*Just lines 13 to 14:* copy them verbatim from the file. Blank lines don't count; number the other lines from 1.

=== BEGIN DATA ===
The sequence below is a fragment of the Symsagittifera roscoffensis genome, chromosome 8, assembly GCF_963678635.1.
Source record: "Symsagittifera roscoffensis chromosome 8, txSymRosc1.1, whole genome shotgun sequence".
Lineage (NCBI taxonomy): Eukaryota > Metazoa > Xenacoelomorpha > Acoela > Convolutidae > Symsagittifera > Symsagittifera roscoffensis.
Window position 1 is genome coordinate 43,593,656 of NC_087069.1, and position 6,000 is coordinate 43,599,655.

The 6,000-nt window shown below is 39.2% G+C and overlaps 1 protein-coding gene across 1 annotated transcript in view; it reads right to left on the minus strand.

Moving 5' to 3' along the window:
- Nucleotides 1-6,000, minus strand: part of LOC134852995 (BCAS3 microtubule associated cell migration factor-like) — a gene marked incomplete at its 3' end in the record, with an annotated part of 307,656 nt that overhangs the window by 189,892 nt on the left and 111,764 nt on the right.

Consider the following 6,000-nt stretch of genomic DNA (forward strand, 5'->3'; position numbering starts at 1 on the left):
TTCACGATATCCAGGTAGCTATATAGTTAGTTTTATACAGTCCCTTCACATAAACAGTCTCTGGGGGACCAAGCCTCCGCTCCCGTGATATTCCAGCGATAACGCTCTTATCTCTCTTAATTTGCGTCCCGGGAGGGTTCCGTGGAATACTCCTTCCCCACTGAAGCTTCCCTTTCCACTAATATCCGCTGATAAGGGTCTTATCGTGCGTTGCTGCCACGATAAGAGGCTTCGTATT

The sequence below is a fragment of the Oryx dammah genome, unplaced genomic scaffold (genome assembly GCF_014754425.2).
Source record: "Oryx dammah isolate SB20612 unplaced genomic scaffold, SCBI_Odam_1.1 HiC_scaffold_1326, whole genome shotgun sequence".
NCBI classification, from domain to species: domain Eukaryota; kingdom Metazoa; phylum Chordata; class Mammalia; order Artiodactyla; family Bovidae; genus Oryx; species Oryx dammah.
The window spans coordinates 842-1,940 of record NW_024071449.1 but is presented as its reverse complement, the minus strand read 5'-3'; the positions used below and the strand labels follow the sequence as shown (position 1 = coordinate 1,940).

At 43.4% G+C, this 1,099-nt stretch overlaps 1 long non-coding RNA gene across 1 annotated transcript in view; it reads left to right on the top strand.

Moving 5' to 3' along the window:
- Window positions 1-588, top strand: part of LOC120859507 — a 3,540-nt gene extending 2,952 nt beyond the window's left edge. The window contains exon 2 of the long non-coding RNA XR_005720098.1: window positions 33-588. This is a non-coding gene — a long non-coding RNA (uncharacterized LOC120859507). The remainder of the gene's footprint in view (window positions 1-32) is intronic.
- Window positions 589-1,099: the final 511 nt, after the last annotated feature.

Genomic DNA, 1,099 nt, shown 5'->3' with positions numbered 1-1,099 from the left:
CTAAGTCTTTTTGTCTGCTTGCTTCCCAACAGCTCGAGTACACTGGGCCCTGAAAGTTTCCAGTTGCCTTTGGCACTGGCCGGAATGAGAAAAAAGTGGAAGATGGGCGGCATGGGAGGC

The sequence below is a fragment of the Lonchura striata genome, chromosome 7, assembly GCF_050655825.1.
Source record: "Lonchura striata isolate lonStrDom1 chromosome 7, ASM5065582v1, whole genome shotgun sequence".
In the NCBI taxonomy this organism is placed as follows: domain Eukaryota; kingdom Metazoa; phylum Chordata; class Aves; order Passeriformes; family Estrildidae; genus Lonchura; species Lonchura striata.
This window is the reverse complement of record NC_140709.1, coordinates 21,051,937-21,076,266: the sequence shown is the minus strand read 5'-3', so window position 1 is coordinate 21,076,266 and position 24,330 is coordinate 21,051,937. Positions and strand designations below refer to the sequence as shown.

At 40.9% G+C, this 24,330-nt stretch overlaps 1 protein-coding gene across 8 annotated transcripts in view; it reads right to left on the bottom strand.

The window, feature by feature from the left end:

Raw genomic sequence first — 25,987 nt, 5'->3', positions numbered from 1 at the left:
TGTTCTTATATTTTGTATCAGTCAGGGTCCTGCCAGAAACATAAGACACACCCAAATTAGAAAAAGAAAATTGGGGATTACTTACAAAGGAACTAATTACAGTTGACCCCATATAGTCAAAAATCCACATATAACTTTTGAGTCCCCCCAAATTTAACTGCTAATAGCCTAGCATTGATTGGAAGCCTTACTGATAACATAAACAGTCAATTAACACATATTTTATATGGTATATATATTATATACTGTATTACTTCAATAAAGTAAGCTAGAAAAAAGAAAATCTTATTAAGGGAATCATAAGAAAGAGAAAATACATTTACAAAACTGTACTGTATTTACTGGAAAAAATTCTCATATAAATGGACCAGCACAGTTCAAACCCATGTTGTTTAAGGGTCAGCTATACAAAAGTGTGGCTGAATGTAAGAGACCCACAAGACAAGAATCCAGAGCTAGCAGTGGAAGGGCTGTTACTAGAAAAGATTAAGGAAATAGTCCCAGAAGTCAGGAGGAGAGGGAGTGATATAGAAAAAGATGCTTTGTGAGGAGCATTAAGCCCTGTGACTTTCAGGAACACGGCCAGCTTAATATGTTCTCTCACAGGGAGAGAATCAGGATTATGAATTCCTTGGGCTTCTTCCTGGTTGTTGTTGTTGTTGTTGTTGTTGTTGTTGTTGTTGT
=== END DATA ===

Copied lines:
The window spans coordinates 842-1,940 of record NW_024071449.1 but is presented as its reverse complement, the minus strand read 5'-3'; the positions used below and the strand labels follow the sequence as shown (position 1 = coordinate 1,940).

At 43.4% G+C, this 1,099-nt stretch overlaps 1 long non-coding RNA gene across 1 annotated transcript in view; it reads left to right on the top strand.